The Tragedies That Keep Me Up at Night

This post was published at, and has been shared by the APHA Blog.

It is provided so you can find it in a search here at myAPHA.org, but you'll need to link to the original post to read it in its entirety.

Find the link to the entire post at the end of this excerpt.


The Tragedies That Keep Me Up at Night

The collision of my two professional worlds is keeping me up at night. It provides s a cautionary tale for private, independent patient advocates. Not all readers of this blog know that I have my feet planted in two parts of this patient-assistance world. My first foray into healthcare started in 2004 with a horrific misdiagnosis which resulted in a change of careers (from being a marketing consultant) to becoming an expert in patient empowerment.  By 2005 I had started writing on patient empowerment topics.  Then in 2006, I began doing a great deal of public speaking across the US – and by the end of that year, I had sold my marketing company to focus on patient empowerment full time.  I branded myself “Every Patient’s Advocate.”  In 2007 I started the Patient Empowerment site for About.com, wrote my first book for patients in 2010 – etc – but the important point here is that I have a whole “life” in patient empowerment. My emphasis on working with private, independent patient advocates started in 2007 after conversations with hundreds of patients who just felt that empowering themselves was more than they could handle when they were sick. That’s when I first conceived of the idea of helping to build the profession of private advocacy, which really began to take off in 2009 when we launched AdvoConnection, both the directory and the original membership organization (before it became the Alliance of Professional Health Advocates.) In many ways, my two professional lives are two sides of the same coin.  They crossover constantly, and support each other quite nicely. Sometimes it’s difficult to tell which is which, because I often publish articles for patients about private, independent advocacy – and I often sprinkle the advice I provide to advocates with bits of patient empowerment. That last piece – the connection between my work with patients and my work with advocates – THAT is what has been keeping me awake the past couple of nights.  Here’s why: Several days ago I wrote an article at About.com entitled Tragic Reminders of the Uselessness of Doctor…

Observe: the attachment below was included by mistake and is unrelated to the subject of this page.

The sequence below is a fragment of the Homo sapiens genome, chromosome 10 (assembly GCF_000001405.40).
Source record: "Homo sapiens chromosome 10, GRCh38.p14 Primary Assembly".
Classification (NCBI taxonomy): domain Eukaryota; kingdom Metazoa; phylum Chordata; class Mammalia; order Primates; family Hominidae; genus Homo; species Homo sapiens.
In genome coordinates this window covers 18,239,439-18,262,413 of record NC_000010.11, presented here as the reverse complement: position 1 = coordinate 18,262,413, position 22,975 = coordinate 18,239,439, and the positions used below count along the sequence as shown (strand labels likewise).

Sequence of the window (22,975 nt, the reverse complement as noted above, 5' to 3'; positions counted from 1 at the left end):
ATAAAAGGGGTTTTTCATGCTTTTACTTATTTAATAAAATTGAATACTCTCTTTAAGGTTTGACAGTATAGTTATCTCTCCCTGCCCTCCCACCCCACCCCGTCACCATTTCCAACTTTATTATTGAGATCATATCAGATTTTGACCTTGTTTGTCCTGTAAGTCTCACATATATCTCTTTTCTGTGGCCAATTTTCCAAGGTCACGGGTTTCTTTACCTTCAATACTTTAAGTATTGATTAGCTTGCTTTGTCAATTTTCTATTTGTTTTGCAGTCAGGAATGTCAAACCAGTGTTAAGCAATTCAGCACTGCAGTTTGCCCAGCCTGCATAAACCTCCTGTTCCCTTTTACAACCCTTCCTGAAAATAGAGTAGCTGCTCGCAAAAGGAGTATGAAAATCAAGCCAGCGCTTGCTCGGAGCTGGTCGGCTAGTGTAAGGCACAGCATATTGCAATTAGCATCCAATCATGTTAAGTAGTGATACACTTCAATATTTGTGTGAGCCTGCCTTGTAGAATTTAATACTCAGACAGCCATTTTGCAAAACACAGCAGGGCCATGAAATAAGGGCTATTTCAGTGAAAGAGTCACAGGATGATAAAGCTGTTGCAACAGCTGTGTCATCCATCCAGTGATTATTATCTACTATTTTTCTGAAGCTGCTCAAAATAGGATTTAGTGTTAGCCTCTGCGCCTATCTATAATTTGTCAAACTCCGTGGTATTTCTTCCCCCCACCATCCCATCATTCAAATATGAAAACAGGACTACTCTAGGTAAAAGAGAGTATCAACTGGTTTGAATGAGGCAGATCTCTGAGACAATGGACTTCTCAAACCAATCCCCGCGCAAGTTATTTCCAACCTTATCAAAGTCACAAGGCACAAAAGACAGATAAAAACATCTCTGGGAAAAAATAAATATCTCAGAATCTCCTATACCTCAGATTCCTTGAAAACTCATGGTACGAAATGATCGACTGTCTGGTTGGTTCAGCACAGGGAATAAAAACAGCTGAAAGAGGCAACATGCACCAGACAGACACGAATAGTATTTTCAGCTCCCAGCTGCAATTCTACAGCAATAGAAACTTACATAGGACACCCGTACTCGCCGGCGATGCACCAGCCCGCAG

Link to the original full length post.

0
  You may also like:
  • No related posts found.